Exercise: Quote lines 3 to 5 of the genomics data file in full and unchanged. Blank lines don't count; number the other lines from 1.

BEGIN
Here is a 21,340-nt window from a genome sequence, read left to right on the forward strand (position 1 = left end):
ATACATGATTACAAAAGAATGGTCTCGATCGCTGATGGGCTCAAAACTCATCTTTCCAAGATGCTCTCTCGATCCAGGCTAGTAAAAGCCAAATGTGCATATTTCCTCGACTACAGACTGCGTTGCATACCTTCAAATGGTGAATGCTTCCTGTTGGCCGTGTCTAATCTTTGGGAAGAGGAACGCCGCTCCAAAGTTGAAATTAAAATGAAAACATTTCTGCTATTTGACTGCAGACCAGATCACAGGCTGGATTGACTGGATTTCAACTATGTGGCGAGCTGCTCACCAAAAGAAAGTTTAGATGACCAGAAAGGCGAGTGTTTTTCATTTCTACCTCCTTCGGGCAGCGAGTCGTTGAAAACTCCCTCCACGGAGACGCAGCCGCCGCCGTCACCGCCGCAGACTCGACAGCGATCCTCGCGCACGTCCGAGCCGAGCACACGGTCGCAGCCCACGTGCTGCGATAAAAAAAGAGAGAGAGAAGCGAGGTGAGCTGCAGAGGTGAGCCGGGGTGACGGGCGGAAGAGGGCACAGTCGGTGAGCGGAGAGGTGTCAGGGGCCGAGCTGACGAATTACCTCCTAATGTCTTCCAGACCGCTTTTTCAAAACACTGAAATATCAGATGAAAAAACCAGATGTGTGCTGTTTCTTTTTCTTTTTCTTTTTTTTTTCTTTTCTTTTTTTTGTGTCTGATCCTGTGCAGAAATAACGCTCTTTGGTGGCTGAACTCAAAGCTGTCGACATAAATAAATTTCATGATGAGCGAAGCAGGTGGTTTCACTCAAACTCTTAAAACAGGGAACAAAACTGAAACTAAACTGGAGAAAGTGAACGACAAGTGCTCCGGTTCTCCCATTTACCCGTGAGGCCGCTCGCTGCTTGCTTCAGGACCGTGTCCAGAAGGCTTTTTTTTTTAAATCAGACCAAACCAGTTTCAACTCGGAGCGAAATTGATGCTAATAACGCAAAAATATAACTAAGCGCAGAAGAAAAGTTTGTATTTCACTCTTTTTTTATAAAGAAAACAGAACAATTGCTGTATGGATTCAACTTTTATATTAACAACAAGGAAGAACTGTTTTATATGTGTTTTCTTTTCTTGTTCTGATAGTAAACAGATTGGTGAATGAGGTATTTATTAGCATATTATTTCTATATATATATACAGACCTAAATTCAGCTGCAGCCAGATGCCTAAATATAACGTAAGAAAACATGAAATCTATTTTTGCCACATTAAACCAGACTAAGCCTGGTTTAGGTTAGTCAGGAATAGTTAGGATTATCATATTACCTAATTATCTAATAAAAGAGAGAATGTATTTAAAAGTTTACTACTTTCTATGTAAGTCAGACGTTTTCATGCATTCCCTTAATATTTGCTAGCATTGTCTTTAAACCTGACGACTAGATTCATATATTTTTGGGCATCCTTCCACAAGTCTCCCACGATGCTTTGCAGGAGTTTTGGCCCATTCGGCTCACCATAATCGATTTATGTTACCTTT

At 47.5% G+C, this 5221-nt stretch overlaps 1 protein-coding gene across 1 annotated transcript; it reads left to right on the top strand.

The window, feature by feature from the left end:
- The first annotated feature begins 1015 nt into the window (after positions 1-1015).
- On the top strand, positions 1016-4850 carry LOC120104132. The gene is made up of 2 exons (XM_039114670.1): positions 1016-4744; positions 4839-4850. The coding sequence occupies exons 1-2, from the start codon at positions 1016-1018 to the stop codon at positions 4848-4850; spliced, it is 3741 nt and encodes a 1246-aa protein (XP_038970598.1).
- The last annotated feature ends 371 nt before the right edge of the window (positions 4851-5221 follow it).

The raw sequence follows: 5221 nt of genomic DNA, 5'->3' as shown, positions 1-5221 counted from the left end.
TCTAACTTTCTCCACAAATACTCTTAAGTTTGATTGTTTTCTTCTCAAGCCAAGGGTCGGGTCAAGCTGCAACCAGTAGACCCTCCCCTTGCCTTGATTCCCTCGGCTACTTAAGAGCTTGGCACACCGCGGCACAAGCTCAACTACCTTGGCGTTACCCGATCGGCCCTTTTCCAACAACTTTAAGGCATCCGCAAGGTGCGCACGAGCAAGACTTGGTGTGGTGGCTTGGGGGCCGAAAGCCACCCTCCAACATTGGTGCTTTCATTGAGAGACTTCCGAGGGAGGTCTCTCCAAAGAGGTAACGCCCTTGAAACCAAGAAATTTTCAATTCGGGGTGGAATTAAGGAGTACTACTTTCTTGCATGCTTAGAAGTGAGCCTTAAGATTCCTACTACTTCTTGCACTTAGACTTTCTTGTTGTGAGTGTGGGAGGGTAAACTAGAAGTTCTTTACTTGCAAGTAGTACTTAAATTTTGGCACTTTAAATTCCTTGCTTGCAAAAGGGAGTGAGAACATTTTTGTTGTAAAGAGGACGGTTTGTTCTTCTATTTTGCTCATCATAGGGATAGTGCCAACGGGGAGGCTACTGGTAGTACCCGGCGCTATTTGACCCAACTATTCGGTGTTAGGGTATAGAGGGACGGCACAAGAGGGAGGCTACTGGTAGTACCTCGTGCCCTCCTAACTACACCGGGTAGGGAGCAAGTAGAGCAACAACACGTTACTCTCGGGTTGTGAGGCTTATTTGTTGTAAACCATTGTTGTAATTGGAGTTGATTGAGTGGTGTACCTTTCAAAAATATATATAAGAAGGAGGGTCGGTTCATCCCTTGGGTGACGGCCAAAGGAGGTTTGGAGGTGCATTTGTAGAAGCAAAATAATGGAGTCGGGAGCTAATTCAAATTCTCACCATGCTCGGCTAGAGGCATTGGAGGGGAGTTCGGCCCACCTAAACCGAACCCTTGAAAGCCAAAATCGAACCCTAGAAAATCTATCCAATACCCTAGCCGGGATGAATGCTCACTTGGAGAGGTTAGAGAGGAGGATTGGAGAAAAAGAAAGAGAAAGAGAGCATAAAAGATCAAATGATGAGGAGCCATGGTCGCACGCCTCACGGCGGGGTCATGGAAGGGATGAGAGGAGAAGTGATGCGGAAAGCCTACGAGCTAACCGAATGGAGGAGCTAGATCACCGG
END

At 47.5% G+C, this 5221-nt stretch overlaps 1 protein-coding gene across 1 annotated transcript; it reads left to right on the top strand.

The window, feature by feature from the left end:
- The first annotated feature begins 1015 nt into the window (after positions 1-1015).